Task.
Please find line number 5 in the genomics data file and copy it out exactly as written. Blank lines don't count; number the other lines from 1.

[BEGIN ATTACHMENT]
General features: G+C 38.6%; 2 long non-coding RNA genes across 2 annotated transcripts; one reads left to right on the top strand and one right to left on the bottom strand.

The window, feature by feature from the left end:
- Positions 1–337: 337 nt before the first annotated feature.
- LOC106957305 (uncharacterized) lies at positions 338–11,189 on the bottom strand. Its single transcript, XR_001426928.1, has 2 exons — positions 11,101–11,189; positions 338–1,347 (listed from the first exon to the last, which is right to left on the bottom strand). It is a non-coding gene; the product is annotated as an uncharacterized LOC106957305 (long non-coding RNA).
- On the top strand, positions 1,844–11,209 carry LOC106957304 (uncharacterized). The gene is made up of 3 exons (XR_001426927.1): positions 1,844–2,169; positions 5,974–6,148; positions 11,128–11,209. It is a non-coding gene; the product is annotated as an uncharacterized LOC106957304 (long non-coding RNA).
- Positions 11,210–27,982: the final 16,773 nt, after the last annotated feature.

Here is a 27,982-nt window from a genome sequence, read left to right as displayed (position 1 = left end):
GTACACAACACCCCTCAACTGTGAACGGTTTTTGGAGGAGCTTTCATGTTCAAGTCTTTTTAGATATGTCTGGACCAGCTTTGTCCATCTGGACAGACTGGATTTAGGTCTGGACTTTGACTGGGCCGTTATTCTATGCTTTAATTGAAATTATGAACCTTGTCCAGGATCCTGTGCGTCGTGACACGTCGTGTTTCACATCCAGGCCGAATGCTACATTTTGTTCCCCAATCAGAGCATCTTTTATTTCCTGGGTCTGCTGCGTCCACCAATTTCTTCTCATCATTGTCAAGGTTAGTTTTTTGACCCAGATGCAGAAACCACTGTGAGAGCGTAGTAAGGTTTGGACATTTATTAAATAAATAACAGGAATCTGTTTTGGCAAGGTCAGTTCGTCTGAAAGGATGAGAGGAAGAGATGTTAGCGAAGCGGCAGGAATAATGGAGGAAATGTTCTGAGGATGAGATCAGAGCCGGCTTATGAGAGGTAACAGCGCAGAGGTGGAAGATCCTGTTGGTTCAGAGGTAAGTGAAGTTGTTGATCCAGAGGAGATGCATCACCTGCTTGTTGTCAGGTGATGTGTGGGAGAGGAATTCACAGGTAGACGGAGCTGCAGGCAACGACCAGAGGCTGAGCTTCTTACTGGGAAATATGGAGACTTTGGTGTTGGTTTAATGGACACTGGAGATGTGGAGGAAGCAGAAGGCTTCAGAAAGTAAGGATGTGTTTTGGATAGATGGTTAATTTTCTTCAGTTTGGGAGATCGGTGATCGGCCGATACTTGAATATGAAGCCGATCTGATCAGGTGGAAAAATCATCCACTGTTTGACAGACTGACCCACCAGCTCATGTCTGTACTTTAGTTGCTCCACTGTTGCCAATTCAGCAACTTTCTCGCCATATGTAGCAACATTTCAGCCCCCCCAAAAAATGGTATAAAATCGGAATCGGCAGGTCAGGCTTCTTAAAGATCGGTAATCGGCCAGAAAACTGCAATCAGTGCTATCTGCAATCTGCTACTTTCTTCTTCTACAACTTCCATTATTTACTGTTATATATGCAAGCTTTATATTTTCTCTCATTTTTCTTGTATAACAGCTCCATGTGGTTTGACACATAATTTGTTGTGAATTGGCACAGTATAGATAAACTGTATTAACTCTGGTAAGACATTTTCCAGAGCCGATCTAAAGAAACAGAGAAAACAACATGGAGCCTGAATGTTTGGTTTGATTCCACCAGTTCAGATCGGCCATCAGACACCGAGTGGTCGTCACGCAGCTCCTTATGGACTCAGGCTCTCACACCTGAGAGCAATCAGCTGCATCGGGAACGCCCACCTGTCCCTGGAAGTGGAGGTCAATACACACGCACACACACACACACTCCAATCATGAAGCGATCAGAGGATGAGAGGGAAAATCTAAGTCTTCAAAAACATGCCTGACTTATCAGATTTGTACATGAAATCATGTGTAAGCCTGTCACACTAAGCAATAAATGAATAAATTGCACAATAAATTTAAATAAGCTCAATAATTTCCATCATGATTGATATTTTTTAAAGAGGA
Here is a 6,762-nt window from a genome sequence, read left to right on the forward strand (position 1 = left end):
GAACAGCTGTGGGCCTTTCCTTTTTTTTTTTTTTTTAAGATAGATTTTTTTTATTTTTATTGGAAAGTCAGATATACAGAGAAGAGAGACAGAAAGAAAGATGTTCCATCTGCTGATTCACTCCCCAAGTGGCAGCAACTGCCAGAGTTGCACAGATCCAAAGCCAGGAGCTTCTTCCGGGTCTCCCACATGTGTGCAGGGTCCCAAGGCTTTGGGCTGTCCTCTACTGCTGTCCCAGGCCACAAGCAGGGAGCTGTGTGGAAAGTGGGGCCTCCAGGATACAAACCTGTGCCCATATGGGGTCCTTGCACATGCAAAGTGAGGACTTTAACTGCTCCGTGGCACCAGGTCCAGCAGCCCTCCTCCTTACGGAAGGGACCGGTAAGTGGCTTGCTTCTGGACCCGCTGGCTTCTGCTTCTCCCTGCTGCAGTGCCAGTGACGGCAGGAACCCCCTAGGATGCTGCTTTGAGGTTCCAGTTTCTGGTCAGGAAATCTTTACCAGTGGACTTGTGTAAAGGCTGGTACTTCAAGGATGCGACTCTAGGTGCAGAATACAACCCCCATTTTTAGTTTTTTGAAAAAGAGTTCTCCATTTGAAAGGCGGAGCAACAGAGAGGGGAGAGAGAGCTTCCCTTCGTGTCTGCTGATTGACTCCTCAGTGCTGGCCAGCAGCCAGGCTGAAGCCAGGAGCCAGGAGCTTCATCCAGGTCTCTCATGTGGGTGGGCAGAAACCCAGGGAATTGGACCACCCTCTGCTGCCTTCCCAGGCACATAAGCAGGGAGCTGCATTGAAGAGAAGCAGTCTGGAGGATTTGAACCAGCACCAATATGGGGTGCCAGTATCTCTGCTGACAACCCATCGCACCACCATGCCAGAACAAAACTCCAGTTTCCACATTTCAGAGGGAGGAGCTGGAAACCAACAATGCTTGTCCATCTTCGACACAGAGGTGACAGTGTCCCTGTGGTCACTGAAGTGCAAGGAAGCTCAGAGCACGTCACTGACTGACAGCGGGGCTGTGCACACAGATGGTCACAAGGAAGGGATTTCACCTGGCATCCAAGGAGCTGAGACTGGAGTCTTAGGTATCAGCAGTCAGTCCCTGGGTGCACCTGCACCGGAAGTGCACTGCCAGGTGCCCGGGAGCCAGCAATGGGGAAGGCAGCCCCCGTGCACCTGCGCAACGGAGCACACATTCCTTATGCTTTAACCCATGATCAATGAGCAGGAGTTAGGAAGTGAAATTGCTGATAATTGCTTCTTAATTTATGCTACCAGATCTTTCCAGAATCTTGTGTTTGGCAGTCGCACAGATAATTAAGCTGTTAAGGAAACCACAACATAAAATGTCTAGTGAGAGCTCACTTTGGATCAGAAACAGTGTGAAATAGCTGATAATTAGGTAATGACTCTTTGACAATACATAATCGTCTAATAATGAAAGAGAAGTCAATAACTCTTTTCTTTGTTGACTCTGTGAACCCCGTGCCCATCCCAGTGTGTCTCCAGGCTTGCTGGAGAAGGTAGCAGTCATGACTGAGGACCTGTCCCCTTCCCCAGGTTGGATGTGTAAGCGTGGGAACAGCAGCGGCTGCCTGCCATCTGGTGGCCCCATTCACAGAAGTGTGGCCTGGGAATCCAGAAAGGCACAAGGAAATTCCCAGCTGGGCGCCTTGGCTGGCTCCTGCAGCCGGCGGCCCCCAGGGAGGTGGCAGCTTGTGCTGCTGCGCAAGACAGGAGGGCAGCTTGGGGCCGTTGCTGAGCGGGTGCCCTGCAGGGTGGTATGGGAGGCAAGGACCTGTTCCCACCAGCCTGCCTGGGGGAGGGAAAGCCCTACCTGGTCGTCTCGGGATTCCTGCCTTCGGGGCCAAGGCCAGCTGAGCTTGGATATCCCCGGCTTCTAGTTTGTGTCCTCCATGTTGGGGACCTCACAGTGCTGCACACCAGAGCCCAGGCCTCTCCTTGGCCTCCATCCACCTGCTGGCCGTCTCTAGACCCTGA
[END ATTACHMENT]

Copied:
- On the top strand, positions 1,844–11,209 carry LOC106957304 (uncharacterized). The gene is made up of 3 exons (XR_001426927.1): positions 1,844–2,169; positions 5,974–6,148; positions 11,128–11,209. It is a non-coding gene; the product is annotated as an uncharacterized LOC106957304 (long non-coding RNA).